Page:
Some Canadians doubt whether their country should have any say in negotiating the second Kyoto protocol after it became the only nation to reject the first one
By Isabeau Doucet in Montreal
Oil city: steam rises from refineries outside Edmonton, Alberta. Photograph: Andy Clark/Reuters
Of all the delegations in the room in Doha, the Canadians adopt the lowest profile. Some question whether they should be there at all: The country’s first and only Green party MP, Elizabeth May, said: “HavingCanada in the room negotiating to weaken the second Kyoto, when we have already signalled that not only will we not be participating in taking on new targets in the second period but we’re legally withdrawn from the protocol, should make us pariahs.”
“I can’t imagine how anybody would want us in the room.”
Canada’s current greenhouse gas (GHG) emissions are 23% over the country’s Kyoto protocol target, and federal government estimates place Canada 28.8% over the target by 2014. Canada is the only country to have repudiated Kyoto, the sole legally binding international policy tool to date to deal with the emissions, and ranks just behind the US and Australia in the table of worst global emitters per capita.
This is because of Canada’s size, its cold climate and its resource-based economy, especially the energy-intensive, carbon-emissions-heavy oil boiled from large swaths of bitumen know as the Alberta tar sands.
Canada holds the world’s third-largest oil reserves, mostly concentrated in the western province of Alberta, the region that is the largest emitter of greenhouse gases. Where most provinces’ GHG emissions have stabilised since 1990, Alberta’s emissions have increased by 41%.
The cornerstone of Prime Minister Stephen Harper’s policy has been to try to approve key pipelines, such the Keystone XL, from Alberta to Texas, the Enbridge Northern Gateway, from Alberta to the West Coast, and Enbridge Line 9, an eastbound pipeline reversal that could see tar-sands crude pumped to Quebec and the Atlantic coast.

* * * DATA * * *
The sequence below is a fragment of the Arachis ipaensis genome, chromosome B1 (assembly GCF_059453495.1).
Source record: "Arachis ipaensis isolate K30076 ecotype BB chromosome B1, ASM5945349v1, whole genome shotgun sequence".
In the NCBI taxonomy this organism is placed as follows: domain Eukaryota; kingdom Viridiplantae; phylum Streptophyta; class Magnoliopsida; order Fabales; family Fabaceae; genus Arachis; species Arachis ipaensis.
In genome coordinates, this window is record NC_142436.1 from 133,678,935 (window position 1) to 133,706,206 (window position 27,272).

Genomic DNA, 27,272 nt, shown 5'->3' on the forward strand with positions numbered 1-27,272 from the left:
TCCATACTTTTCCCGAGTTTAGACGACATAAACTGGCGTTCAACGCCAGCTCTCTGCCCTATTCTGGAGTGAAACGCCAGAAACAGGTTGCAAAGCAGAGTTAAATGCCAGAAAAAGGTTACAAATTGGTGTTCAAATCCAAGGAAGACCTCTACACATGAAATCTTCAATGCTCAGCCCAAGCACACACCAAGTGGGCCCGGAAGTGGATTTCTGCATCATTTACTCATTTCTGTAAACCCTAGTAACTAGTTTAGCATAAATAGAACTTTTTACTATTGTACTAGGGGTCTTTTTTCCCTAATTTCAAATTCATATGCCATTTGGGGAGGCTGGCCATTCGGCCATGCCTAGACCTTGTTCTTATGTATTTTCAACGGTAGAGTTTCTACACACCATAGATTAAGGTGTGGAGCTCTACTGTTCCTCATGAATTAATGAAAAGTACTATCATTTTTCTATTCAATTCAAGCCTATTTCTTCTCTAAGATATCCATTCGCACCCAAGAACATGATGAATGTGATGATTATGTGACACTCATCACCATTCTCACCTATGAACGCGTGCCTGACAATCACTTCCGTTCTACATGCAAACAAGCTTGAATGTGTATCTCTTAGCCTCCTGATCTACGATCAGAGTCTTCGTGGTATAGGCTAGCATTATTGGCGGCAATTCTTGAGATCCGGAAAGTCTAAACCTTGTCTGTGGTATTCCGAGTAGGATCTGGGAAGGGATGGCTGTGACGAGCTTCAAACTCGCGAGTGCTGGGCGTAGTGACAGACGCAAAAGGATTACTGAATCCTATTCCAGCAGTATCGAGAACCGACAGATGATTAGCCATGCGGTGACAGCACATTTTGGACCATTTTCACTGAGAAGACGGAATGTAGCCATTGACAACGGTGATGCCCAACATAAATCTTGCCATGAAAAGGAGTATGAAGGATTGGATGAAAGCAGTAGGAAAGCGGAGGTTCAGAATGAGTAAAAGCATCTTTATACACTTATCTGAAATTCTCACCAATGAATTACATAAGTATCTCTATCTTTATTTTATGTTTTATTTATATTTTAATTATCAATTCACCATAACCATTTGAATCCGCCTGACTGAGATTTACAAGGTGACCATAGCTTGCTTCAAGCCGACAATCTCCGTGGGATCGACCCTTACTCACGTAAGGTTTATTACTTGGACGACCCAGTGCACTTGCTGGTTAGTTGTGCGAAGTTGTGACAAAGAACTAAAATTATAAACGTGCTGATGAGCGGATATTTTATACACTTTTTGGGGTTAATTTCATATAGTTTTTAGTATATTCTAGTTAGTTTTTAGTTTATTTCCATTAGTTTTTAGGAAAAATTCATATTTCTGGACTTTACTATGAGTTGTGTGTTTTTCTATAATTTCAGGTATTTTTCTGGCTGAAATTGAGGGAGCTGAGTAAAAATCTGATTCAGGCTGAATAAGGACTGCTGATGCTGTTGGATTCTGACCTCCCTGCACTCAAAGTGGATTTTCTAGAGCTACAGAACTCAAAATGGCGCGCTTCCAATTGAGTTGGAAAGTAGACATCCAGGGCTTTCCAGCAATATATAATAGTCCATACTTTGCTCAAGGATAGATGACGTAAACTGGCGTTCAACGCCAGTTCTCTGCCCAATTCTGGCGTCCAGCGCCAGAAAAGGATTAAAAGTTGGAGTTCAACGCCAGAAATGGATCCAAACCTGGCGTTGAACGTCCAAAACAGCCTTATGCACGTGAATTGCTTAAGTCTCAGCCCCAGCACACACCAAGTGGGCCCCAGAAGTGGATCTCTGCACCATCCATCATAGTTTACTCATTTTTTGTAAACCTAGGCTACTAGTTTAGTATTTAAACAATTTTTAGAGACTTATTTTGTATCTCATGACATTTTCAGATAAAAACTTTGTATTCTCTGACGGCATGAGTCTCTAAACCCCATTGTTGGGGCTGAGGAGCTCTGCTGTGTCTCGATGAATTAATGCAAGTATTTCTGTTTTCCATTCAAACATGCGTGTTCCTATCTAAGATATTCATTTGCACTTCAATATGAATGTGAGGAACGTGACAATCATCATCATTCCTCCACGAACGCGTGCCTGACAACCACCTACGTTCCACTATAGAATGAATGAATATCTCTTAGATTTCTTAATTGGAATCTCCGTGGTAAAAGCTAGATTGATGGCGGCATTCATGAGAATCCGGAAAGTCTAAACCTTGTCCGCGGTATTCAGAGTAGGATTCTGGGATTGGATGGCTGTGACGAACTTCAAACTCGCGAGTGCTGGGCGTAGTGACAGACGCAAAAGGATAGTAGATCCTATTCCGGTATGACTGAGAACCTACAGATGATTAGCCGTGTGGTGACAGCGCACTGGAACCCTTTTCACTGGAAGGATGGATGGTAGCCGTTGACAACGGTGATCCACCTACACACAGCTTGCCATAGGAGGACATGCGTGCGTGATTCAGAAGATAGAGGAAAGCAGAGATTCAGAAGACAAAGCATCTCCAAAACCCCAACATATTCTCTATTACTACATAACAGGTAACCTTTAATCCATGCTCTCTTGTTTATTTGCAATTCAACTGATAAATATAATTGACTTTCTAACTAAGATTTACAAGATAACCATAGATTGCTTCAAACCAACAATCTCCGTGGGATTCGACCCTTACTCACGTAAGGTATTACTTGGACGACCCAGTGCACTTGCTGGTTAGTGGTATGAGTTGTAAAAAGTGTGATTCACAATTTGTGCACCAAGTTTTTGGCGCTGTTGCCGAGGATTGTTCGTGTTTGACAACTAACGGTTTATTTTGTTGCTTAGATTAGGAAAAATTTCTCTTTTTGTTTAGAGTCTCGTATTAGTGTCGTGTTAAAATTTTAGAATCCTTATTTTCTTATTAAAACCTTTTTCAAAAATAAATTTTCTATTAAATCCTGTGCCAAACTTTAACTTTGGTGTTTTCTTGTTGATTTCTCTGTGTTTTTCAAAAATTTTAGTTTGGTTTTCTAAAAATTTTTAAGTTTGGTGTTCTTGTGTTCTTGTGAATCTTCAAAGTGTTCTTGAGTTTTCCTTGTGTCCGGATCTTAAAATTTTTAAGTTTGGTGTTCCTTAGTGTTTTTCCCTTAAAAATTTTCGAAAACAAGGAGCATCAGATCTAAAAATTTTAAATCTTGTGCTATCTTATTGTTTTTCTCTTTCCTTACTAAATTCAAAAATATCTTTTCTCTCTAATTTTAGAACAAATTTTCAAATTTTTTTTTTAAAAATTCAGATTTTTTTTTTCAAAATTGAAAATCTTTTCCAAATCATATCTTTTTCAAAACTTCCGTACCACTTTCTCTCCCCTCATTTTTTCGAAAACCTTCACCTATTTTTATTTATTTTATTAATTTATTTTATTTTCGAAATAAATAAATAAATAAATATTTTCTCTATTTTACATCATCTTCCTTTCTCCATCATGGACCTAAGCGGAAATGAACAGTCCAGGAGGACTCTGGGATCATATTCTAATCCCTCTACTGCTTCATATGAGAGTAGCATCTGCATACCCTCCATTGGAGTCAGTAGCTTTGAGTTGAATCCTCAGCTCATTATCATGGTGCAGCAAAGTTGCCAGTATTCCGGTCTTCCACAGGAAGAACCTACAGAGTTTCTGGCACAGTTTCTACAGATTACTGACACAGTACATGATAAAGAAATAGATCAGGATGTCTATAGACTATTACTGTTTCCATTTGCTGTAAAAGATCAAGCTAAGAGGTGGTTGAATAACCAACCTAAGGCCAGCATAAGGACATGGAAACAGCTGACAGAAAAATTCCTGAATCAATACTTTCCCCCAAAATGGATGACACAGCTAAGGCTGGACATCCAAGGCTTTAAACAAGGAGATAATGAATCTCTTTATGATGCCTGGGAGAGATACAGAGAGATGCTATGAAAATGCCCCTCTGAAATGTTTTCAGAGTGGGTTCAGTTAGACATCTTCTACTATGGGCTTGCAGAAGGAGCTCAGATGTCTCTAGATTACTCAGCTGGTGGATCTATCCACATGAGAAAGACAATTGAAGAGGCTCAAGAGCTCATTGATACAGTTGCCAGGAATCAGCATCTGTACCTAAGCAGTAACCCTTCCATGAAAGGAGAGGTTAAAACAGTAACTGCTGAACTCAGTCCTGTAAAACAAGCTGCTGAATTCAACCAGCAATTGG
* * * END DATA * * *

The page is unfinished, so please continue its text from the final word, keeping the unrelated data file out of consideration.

Harper’s 2012 budget bill, called C-38, replaced the entire Environmental Assessment Act in order to “streamline” approval of major oil and gas pipelines. The 2011 budget slashed funding for Environment Canada by over $222m (£140m), with cuts specifically to departments dealing with climate change, clean air, waste management and water resources.
“The environment assessment regime put in place in the past year would be a laughing stock in a developing country,” said May. “We have a government that is less concerned about climate than the CEOs of major oil companies.”
Canada has increasingly “harmonised” its energy and climate policy with the US, and in Copenhagen followed it on a non-binding agreement to “reduce emissions by 17% below 2005 level by 2020″. But Canada-US harmonisation stops when it comes to investing in clean-energy jobs: were Canada to match the US on a per person basis, it would invest an additional $11bn. Canada provides less clean-energy stimulus than Saudi Arabia, China, Australia, France or the US.
A recent study by labour and environmental groups estimates Canada could create more than 20,000 jobs if it invested the $1.3bn-a-year tax subsidy currently given to oil, coal and gas companies in emerging energy sectors such as wind, solar power and home retrofits.